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Latest News
Special> Aftermath of the Quake> Latest News
UPDATED: May 22, 2008 From china.org.cn
Central Government to Slash Spending for Quake Relief
Government departments are ordered to cut spending by 5 percent this year to free up money for quake reconstruction

The State Council on Wednesday ordered government departments to cut spending by 5 percent this year to free up money for quake reconstruction.

The money will help to finance a 70 billion yuan ($10 billion) fund for rebuilding after the May 12 quake, which killed tens of thousands, the Cabinet said on its website.

The death toll from the quake rose to 41,353 by noon on Wednesday, and 274,683 were injured, according to the Information Office of the State Council. The number of missing has been put at 32,666.

The overall impact of the quake on China's fast-growing economy is expected to be limited. Sichuan is a major source of coal, natural gas and some farm goods but has little industry.

The quake destroyed thousands of buildings, knocked out power and phone services and damaged factories, mines and other facilities. State-owned and private companies suffered 67 billion yuan ($9.5 billion) in quake losses, according to the government's preliminary estimates.

Yesterday's Cabinet statement gave no details of how much money the spending cuts were expected to raise. But the reported budget for the central government this year, including the military, is 1.3 trillion yuan ($187 billion) - and 5 percent of that would be 65 billion yuan ($9.3 billion).

Beijing will set a moratorium on new government building projects, Premier Wen Jiabao told a State Council meeting.

Wen said the quake "added uncertainties" to the economy but he said it was stable and its fundamentals were not affected, Xinhua reported.

Donations to quake-hit regions reached 16 billion yuan ($2.29 billion), of which 1.76 billion yuan ($250 million) has been forwarded to affected areas, according to the information office.

In addition, the Ministry of Finance announced on Wednesday that it has allocated another 660 million yuan ($94.83 million) in relief funds to quake-stricken areas.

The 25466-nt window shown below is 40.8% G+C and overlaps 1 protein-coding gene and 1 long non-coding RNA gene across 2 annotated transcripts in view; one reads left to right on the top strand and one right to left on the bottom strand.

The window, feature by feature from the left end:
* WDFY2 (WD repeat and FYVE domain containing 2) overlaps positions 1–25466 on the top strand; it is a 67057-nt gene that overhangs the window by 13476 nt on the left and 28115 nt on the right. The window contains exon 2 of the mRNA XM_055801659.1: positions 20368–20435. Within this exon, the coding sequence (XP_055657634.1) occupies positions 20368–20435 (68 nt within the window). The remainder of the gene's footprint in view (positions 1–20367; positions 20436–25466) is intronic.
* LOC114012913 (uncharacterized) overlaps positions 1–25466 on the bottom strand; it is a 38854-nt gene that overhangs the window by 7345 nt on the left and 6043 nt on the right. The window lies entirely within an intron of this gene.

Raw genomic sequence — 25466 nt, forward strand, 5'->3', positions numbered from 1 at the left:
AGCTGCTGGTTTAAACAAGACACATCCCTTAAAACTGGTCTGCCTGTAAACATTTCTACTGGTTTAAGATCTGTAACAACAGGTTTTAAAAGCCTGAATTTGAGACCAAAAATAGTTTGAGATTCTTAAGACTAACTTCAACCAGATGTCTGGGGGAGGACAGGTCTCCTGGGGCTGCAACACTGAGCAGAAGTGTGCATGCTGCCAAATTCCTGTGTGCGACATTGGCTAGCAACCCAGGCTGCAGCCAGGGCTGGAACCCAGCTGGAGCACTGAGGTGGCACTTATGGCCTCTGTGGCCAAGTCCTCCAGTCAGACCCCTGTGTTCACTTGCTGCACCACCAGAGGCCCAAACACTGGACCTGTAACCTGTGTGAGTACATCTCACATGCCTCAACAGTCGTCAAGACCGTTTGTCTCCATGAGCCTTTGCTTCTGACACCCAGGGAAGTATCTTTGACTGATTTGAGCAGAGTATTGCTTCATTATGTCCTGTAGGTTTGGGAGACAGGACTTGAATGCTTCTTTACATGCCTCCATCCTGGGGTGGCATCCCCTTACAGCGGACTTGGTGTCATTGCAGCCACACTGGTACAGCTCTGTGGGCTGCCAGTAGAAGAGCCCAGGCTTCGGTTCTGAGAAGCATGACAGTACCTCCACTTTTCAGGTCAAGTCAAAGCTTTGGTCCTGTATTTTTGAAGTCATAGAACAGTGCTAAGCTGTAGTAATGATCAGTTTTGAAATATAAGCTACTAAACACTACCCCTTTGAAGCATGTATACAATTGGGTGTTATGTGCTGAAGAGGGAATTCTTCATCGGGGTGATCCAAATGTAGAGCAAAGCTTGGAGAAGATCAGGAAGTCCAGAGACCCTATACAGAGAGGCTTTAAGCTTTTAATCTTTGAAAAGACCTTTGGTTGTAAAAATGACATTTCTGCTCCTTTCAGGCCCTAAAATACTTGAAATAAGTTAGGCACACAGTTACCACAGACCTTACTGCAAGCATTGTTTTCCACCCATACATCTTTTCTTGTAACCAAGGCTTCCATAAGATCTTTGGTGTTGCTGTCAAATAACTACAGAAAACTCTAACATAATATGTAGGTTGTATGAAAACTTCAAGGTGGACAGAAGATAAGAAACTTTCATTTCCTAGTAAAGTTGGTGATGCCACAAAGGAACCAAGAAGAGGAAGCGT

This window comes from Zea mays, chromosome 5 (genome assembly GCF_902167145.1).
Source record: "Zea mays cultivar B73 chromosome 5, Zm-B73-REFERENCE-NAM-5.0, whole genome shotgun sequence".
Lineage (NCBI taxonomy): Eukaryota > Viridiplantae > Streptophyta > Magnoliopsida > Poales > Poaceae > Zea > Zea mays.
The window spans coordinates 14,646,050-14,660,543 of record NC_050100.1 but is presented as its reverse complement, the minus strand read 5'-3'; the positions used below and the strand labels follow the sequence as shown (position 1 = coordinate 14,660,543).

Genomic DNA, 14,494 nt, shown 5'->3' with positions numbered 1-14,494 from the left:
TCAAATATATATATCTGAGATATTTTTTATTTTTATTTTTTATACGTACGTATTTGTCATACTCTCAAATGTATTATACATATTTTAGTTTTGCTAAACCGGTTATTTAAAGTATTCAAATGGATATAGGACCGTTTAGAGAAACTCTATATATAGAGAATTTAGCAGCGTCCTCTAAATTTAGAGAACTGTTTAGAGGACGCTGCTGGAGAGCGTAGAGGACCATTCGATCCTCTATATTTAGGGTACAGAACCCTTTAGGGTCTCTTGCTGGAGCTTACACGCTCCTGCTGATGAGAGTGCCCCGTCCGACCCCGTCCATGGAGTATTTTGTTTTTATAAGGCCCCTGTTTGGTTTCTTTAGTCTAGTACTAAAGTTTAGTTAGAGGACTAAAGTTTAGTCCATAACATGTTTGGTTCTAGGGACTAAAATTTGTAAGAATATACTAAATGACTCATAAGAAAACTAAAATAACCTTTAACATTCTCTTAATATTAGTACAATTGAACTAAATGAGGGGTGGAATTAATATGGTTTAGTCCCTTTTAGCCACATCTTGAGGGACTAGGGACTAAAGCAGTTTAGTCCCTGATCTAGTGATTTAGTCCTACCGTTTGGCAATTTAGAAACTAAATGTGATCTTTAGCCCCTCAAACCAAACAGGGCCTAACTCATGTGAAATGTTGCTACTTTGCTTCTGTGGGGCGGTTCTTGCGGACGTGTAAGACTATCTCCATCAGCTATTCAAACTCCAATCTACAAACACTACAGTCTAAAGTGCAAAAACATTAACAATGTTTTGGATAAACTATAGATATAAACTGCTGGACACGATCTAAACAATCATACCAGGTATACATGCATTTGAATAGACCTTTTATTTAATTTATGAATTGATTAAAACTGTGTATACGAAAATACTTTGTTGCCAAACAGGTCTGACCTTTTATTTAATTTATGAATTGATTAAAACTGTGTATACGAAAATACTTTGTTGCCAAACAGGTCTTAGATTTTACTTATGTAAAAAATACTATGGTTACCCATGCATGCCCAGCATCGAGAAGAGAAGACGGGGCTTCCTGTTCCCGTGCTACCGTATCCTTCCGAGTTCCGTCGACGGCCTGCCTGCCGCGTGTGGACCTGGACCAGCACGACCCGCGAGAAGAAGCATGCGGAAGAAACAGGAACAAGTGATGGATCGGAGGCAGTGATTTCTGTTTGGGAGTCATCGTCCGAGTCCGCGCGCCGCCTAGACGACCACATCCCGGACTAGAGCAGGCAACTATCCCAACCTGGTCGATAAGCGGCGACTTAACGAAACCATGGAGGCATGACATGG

As the summer draws near, the quake-hit regions are facing mounting pressure to prevent epidemics.

About 45,000 medical workers are working in all quake-hit counties and townships in Sichuan, according to the Ministry of Health.

About 1,196 tons of disinfectants and bactericides were distributed, the ministry said in a statement.

In seven out of the 11 worst-hit counties, sanitation work has been completed and in the other four, one-third of the townships have been covered.

According to local health departments, doctors found 58 cases of gas gangrene, a bacterial infection that produces gas within gangrenous tissues, as of Sunday.

But officials said the virus does not affect people without open wounds.

Meanwhile, rescuers are still fighting time to find survivors.

According to the Department of General Staff of the People's Liberation Army, rescuers saved and evacuated 396,811 people to safe places as of on Wednesday noon.

A total of 6,452 have been dug out alive from the rubble, with 77 rescued in the 36 hours to noon on Wednesday.

The Ministry of Health said that 3,424 people injured in the quake had died in hospitals.

Hospitals have taken in 59,394 injured people since the quake, of whom 30,289 were discharged, the ministry said.

Power has been restored in most parts of quake-hit areas but Beichuan County, one of the worst hit, remained blacked out and electricity in Hongyuan was cut off again due to aftershocks, the State Electricity Regulatory Commission said in a statement.

Experts on Wednesday said there was no need to worry that the 33 lakes in Sichuan - formed after landslides blocked rivers - would burst their banks.

"Generally speaking, those lakes are safe because the flood season is yet to come," said Liu Ning, general engineer of the Ministry of Water Resources.

"We are monitoring the lakes round the clock," he added.

(China Daily, Xinhua News Agency May 22, 2008)

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